O'Donnell top draw at surging ad mart

NEW YORK — Warner Bros. Domestic TV’s “Rosie,” the smash-hit daytime-talkshow hosted by Rosie O’Donnell, is chalking up advertising rate increases of 40% and higher for the 1997-98 season, highlighting an upfront marketplace for barter syndication that could end up at a record $2.2 billion.

“Strong advertiser demand has made this one of the best upfronts I’ve seen,” says Tim Duncan, executive director of the Advertiser Syndicated TV Assn., a trade organization that represents 13 barter syndicators, including Warner Bros., Universal, Twentieth and Buena Vista.

Duncan says the $2.2 billion figure would represent a 10% increase over the revenues pocketed by barter syndicators during the 1996-97 upfront, adding that advertisers are funneling dollars into all dayparts. The national-advertising minutes in “Rosie” and new strips like “Martha Stewart Living” and the revamped “People’s Court” are boosting daytime revenues, while the barter in such off-network sitcoms as “Seinfeld,” “Home Improvement,” “The Simpsons,” and, starting this fall, “Frasier” have speeded up the cash flow to what the industry calls “early prime” (4 to 8 p.m.).

Jon Barovick,VP of advertiser sales for Tribune Entertainment, says he’s getting good rates for Tribune’s new weekly action hours “Gene Roddenberry’s Battleground Earth” and “Night Man,” energized by the continued audience growth of Universal’s hit weeklies “Hercules” and “Xena.”

Two hourlong latenight variety hours are also harvesting surprisingly solid rates for rookie shows, according to Duncan: Columbia TriStar TV’s “Vibe” and Buena Vista TV’s “The Keenan Ivory Wayans Show.”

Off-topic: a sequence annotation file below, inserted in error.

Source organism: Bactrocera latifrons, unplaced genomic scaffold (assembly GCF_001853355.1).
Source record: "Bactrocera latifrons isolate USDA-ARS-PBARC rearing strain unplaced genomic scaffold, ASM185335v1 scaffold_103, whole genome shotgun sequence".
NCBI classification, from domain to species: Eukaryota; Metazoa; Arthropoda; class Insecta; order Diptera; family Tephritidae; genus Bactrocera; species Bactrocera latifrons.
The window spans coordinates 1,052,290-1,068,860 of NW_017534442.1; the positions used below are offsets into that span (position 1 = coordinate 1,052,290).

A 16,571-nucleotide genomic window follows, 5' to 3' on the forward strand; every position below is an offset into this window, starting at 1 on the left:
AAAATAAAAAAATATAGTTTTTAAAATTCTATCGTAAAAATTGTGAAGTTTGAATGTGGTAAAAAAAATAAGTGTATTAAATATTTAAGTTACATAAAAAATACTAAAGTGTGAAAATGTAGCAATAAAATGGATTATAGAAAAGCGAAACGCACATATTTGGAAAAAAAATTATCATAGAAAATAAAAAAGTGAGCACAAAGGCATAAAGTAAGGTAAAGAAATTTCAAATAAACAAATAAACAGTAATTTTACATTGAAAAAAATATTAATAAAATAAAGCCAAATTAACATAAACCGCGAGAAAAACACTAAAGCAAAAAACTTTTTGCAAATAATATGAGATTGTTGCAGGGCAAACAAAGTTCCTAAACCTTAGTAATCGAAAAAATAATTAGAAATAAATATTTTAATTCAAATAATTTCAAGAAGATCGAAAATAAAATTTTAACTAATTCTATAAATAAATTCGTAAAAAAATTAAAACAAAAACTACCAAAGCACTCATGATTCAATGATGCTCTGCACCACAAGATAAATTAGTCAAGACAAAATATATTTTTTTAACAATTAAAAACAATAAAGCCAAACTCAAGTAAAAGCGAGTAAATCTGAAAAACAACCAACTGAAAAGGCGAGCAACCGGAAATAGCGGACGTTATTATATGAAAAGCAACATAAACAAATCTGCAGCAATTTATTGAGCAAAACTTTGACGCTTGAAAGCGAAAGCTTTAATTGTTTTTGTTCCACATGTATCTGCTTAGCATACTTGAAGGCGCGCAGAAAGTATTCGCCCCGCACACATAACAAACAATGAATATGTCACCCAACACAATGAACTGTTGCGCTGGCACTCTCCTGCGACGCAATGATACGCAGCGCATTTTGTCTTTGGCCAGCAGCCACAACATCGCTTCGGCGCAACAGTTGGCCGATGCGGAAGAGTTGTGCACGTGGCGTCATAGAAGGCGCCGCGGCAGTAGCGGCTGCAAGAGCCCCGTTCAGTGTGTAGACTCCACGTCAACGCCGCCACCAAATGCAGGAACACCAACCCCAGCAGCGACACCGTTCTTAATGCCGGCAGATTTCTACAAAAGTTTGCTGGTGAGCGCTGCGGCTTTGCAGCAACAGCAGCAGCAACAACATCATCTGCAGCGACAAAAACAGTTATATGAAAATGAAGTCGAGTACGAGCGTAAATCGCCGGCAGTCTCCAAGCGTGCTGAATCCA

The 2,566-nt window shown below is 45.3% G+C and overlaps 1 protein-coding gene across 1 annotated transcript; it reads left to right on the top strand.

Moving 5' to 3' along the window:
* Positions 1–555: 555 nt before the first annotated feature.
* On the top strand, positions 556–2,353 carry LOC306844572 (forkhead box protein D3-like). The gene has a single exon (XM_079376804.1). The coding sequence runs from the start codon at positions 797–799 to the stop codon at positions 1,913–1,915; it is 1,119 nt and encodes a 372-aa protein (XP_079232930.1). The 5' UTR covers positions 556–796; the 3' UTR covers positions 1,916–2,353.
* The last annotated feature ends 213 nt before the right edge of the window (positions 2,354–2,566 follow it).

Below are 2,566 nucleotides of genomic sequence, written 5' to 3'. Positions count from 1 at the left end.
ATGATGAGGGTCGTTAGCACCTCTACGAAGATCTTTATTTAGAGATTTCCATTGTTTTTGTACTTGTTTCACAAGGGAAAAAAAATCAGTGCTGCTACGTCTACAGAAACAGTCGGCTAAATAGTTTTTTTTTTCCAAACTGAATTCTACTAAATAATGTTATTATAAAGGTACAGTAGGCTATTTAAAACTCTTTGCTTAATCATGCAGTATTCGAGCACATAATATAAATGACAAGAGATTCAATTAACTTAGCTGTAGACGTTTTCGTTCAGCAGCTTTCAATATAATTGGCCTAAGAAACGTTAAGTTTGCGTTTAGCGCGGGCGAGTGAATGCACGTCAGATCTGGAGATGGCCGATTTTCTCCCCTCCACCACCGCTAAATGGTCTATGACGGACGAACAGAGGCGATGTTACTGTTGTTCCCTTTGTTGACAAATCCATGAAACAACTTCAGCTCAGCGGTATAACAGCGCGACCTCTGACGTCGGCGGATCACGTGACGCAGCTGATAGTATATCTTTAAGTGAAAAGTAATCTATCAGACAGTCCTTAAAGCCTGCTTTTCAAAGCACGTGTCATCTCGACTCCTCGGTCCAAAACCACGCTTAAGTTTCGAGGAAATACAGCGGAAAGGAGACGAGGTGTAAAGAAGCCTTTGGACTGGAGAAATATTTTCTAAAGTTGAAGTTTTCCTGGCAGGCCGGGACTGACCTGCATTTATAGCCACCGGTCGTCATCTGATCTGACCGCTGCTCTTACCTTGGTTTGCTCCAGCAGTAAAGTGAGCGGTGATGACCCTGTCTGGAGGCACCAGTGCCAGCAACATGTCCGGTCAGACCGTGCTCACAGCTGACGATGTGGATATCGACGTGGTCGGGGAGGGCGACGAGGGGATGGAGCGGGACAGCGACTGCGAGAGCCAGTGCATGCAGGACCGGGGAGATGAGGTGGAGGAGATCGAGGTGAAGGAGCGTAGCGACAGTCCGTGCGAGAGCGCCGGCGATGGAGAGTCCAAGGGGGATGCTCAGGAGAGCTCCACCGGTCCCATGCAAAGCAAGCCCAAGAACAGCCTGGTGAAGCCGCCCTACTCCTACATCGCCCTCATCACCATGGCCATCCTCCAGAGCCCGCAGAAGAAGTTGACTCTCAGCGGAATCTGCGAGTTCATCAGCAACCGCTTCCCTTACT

Bob Dahill, VP and general sales manager of MTM Advertiser Sales, says, “Advertisers are looking to place money in syndication to hedge their bets” against the huge increases the broadcast networks are preparing to put forward later this month when they finish drawing up their primetime schedules for 1997-98.

Buying early

“The advertisers want to lay down a base in syndication,” says Mike Weiden, president of advertising sales for All American TV. By purchasing time on syndicated shows early, Weiden continues, advertising executives “can lock in efficient buys, preparing themselves to do battle with the broadcast networks, which will come at them very hard” with aggressive price hikes.

Generating dark clouds over Madison Avenue, he says, is the stated goal of the networks to break the $6 billion barrier for this upfront season, compared with about $5.5 billion for the 1996-97 upfront.

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